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Life In Pieces goes for quirky, lands on mean and sort of creepy

Dan Bakkedahl, Betsy Brandt (CBS)
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By its fifth episode, “Babe Secret Phone Germs,” the Life In Pieces formula is well established—four mini-sitcoms in one, good comic actors lending individuality where they can, everything wrapped up in a brisk, forgettably pleasant 20 minutes. Initial thoughts that the show was going to use its short story structure (of a family, never forget, named Short) as a more thoughtful storytelling device—while certainly stoked by the novelty of the pilot—turn out to be a case of reviewers (like me) overestimating creator Justin Adler’s ambitions. Which wouldn’t be a problem if the show were using its four-in-one structure to hone sitcom formulas to diamond brilliance, or deconstruct sitcom premises, or even simply go for broke with inventive silliness. Instead, the show has revealed itself as a complacent would-be crowd pleaser with an overqualified cast. And, even under the weight of those diminished expectations, “Babe Secret Phone Germs” sags, thanks in equal measure to lazy writing and some unaccustomed ugliness that comes along with it.


The middle two stories tonight fall under the “cute and forgettable” tent. In one, Tim and Heather’s daughter Sophia (Giselle Eisenberg) manipulates her pop-pop John (James Brolin) into getting her a cellphone against her mom’s wishes. The overly precocious little kid lines aren’t Eisenberg’s fault, but the concept of a small child expertly delivering adult putdowns like “You guys lose your phones every time you go to a wine tasting,” and expertly manipulating grownups was already tired in the pilot. And Brolin—gamely doing the twinkly macho patriarch thing—is as good at playing flustered and secretly afraid to confront the women in his family as it is amiably dull to watch him do so.

Ken Marino, Angelique Cabral, Thomas Sadoski (CBS)

Similarly, Thomas Sadoski and Angelique Cabral bring what they can to their “we’re coworkers forbidden to date” office blackmail plot, as Matt and Colleen are caught smooching in the luxurious “forbidden executive lounge” by office sleazebag Ken Marino (bringing the grinning jerk energy he can do so well). Again, if Life In Pieces could find anything new to do with this threadbare conceit, I’d be all for it, but, apart from what the performers can squeeze into their brief running time, there’s not much there. (Sadoski and Cabral continue to give fine, sly banter, and Marino has a nice, sustained piece of butt-work with a picture frame on Cabral’s desk.) As with their wedding hall story from the second episode, Matt makes a goofy romantic gesture—publicly quitting and then planting a juicy kiss on Colleen before striding triumphantly out of the office—which makes the relationship feel genuine and fun (Sadoski and Cabral really do have chemistry).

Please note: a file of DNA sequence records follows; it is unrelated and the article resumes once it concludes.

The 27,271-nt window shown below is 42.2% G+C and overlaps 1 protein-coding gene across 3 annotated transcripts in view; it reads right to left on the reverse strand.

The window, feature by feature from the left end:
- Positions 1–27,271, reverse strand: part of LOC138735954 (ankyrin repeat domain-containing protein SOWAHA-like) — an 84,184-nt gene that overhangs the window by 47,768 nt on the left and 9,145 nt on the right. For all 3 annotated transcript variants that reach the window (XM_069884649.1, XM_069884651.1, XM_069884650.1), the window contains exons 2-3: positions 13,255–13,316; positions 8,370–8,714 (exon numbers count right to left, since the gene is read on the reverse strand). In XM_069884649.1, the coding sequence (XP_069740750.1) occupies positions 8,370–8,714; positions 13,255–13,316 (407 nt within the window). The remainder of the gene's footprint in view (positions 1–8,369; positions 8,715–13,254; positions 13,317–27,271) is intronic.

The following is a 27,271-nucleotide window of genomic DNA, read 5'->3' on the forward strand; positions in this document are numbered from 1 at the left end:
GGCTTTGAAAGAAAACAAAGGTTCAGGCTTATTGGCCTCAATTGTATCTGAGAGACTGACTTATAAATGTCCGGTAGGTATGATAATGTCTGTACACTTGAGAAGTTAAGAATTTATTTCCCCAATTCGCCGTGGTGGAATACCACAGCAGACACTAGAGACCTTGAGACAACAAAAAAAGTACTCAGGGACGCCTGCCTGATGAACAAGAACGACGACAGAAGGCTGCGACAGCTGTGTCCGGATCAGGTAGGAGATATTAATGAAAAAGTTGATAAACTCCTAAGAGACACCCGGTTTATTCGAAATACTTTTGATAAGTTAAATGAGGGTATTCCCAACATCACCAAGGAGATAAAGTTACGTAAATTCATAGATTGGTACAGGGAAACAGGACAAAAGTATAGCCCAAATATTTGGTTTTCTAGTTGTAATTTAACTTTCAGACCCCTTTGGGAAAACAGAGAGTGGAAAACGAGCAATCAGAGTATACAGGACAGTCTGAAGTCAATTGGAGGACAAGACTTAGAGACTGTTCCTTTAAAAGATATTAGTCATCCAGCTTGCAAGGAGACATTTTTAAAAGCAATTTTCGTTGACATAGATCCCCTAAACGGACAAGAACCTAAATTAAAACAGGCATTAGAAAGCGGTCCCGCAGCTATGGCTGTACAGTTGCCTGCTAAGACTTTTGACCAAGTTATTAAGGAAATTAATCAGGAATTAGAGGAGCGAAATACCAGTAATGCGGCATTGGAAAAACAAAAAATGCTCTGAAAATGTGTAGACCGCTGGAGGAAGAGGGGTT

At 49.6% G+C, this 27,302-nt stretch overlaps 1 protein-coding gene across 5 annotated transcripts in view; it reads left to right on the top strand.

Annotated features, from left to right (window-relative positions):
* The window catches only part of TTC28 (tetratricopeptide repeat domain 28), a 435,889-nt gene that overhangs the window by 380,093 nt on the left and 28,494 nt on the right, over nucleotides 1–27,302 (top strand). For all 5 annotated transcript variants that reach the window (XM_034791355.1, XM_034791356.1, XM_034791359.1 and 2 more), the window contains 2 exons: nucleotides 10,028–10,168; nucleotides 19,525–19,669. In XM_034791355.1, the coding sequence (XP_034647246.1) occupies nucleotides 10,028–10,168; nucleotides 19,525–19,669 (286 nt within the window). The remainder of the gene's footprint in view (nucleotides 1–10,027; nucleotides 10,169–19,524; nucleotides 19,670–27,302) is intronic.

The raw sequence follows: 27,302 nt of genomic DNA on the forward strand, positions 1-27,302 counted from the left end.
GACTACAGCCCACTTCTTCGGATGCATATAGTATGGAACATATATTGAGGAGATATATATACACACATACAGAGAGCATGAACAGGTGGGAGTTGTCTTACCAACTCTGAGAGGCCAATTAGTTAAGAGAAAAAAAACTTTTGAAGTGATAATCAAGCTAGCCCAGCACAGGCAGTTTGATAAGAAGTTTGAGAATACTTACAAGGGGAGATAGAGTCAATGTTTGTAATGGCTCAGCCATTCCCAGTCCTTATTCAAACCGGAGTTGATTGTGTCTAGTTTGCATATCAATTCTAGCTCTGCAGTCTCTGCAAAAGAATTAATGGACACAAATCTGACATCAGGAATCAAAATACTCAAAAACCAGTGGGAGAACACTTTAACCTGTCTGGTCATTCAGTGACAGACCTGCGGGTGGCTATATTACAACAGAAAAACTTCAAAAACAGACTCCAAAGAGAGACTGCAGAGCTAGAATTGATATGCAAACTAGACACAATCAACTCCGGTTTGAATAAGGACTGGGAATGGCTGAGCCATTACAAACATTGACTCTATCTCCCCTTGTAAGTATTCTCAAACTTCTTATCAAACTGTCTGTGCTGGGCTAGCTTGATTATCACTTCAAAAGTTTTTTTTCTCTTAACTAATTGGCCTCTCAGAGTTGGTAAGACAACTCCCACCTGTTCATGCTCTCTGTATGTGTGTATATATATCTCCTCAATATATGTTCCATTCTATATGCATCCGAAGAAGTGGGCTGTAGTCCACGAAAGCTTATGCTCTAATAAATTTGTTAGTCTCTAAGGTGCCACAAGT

Thomas Sadoski, Hunter King, Giselle Eisenberg, Niall Cunningham, Holly J. Bartlett, James Brolin (CBS)

In the other two stories, though, Life In Pieces’ essential inconsequence gives way to unexamined creepiness, in two different ways. In the first, Tim and Heather’s teenage son Tyler (Niall Cunningham) brings home his first girlfriend, only for literally every gathered member of the Short family to turn into jibbering ninnies because she has fairly large breasts. The girl, Clementine (Hunter King) has no other function—she’s just the boobie girl. She doesn’t act provocatively (or, indeed, do much of anything at all)—she’s just a normal, slightly older, attractive teenage girl who turns all three generations of her new boyfriend’s family into babbling, leering, wisecracking weirdoes. Granted, the weirdoes are played by some very funny people—Dan Bakkedahl’s Tim becomes so self-aware of his inability to stop acting stupid around the girl that he eventually just hands Tyler a handful of money and flees—but the whole concept is so misconceived as to be sort of creepy. (If I were Clementine, I’d be out of there even before Betsy Brandt’s Heather concludes her welcoming toast with, “To boobs!”)